I'm goofing around with compiling ruby from source. Are there "favorite" or recommended compile time options that folks use? I'm sure it matters what arch is being used...I'm using Intel and PPC machines. I've been compiling it with: configure --prefix=/usr but wondered if there might be other options I should be considering...maybe compiler optimization? The README doesn't specify any options. 'configure --help' showed that I might want to use enable-thread..but I'm not using that sort of thing at the moment, and I wasn't sure if it is by default turned on anyway. Mike B.
on 2008-10-09 20:25
on 2008-10-09 21:32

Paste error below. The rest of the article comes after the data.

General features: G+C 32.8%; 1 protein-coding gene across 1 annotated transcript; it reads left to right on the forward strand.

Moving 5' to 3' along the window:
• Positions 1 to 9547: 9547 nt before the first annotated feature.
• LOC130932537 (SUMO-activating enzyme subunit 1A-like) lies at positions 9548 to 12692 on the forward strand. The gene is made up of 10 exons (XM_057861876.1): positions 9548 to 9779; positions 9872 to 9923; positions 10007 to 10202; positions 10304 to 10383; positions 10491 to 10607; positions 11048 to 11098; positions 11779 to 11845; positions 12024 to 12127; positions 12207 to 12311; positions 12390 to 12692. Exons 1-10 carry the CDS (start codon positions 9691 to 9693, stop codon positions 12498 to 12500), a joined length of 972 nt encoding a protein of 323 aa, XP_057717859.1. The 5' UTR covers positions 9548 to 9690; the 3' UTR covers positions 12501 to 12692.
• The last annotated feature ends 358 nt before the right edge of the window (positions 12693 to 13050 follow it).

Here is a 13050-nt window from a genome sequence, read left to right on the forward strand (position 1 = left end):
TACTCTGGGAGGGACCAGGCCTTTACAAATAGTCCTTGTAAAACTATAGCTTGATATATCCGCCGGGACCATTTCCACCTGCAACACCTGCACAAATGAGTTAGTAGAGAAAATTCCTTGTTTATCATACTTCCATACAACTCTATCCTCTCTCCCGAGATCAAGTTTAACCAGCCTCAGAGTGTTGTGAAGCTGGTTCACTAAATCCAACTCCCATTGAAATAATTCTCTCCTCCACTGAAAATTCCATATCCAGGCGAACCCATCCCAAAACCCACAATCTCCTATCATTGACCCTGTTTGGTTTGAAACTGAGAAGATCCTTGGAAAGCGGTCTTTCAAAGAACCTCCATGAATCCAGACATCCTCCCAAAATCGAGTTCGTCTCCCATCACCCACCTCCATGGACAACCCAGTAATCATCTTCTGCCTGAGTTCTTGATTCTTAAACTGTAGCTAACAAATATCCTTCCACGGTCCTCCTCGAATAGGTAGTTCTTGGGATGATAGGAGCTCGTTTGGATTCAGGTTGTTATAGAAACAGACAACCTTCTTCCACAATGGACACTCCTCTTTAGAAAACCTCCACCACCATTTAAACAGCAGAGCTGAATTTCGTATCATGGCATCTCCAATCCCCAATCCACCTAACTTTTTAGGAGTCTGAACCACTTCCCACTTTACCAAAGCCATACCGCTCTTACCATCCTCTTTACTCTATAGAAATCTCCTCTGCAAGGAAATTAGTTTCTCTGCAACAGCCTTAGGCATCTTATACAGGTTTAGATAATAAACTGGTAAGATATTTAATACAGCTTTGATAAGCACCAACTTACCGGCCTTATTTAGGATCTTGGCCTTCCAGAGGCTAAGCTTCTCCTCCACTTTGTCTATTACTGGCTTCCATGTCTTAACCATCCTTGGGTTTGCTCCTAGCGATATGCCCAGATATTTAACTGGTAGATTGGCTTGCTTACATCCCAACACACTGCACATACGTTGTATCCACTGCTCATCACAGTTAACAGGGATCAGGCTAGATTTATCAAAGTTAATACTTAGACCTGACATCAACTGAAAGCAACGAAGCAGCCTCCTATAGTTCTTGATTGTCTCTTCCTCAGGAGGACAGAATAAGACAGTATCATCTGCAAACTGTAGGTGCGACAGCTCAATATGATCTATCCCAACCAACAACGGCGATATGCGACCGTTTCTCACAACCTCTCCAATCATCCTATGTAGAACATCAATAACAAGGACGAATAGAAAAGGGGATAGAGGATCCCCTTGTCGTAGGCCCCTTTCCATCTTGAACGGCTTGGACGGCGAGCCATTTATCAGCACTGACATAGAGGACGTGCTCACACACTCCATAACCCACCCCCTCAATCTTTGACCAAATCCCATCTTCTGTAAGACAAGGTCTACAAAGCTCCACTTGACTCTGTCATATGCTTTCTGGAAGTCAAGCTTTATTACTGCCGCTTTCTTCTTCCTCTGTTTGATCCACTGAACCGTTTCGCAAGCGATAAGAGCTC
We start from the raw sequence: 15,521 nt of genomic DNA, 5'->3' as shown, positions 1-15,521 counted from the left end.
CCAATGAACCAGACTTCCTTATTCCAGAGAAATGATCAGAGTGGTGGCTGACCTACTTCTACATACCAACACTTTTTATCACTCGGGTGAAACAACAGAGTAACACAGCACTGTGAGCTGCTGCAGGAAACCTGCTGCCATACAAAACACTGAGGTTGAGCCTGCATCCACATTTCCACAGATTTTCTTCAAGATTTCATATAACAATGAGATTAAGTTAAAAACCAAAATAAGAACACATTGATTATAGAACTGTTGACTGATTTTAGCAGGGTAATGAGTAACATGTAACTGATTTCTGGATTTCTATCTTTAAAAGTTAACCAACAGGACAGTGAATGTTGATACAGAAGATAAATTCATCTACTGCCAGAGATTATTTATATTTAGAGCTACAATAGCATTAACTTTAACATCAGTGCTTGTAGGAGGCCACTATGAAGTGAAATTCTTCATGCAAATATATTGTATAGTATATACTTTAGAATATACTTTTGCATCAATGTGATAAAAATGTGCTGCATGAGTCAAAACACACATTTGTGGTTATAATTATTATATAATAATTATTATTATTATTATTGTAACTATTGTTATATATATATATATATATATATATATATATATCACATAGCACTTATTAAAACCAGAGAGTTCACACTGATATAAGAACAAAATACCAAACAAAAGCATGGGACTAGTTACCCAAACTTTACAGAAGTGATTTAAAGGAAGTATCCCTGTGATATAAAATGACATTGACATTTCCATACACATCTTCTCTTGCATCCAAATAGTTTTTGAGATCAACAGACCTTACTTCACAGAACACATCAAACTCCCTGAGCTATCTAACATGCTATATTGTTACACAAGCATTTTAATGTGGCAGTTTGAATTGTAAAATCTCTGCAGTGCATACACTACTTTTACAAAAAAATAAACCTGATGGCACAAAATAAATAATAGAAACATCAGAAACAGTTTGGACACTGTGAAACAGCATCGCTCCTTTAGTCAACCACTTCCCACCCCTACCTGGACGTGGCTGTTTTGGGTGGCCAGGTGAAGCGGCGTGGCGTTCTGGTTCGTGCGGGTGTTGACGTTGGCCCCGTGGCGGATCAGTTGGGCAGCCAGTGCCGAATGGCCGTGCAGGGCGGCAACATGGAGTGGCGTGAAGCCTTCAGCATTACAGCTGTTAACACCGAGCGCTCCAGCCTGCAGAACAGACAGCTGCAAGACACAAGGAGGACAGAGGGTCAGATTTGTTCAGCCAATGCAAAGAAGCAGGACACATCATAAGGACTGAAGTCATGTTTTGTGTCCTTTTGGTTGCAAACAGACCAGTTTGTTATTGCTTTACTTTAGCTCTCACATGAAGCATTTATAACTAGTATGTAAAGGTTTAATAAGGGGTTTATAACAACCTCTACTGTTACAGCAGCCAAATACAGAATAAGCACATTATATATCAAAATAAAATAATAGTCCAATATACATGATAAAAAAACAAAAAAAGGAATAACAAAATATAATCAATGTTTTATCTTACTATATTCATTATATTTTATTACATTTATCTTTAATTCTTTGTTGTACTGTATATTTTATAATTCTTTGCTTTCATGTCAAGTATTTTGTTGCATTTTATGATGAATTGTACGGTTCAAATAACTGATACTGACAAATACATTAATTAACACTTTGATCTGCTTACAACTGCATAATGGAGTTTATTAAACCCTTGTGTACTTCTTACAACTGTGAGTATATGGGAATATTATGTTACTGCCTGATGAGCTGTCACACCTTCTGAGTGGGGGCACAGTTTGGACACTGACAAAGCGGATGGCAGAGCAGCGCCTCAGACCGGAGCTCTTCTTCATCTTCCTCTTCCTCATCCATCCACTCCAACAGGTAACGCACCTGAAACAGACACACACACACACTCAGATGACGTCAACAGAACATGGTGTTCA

barjunk wrote: > configure --prefix=/usr > > but wondered if there might be other options I should be > considering...maybe compiler optimization? > > Hi Mike, It's definitely a good thing to specify the architecture of the chip you're using. You may be giving up on portability, but that probably doesn't concern you unless you're planning on redistributing? I use sun cc, and the option is -xtarget=<pltfrm> - I usually set it <pltfrm> to "opteron" or "v8plusa"(-march or -mtune on gcc?). I don't use gcc much, but I'm hoping it should be easy for you to find the gcc equivalents here for the options mentioned. It's definitely a good thing to go away from having a bald $CFLAGS, but compiler optimization is a tightrope sport, and more is not necessarily better in terms of performance. And you can sometimes lose correct behavior too. I tend to use -xO4 (on gcc this is -O4). cranking up levels beyond didn't help performance for me. I also tell the compiler to attempt to inline where ever possible(-xinline=%auto on sun cc), it helps a bit, but not too much, since Ruby has many recursive calls, and they're non trivial enough to confuse a compilers inlining capabilities. sun cc also has flags to inline code across files at link time,, called "-xipo"(which you'll need to find the gcc equivalent for). This can cause your executable to become bigger of course. I also use "-g" - since it provides helpful info while not taking away from performance when I use -xO2 or higher. > The README doesn't specify any options. > > 'configure --help' showed that I might want to use enable-thread..but > NO! Please do not use --enable-pthreads. Thats an effective way to kill your performance. That triggers a lot of getcontext/setcontext code to get processed into the VM, and these are heavy calls, that can drop your performance by as much as 50%. Here's a writeup on the topic I posted on ruby-core a couple of months ago: I've seen huge performance enhancements by not using "--enable-pthreads" too. I initially began to use it after the Ruby build admonished me for trying link to the Tk library(which on Solaris is built with threading support) without using --enable-pthreads for Ruby. But it turned out to be a bad idea for performance since it makes the interpretor invoke a *lot* of getcontext calls that pull down the performance by about 50% in cases. I'm not sure why the --enable-pthreads uses the *context calls based implementation. The ruby build messages talk about frequent crashes if a pthreads based tcl/tk is linked into a non-pthreaded Ruby. I though that perhaps, having extensions that invoked threads would change the context from beneath the Ruby interpretor and leave it in an inconsistent state if Ruby didn't store it away first. So I built an extension that created threads and did some trivial computations(I did check to make sure that these weren't optimized away by the compiler). But that didn't cause ruby 1.8.6 to crash(I haven't tried on 1.9). What advantages are obtained by using --enable-pthreads in Ruby 1.8? I'm also curious if someone has gotten Ruby(built without --enable-pthreads) to work successfully(without crashes) with tck/tk libraries with threading support built in. > I'm not using that sort of thing at the moment, and I wasn't sure if > it is by default turned on anyway. > No, it's not. -ps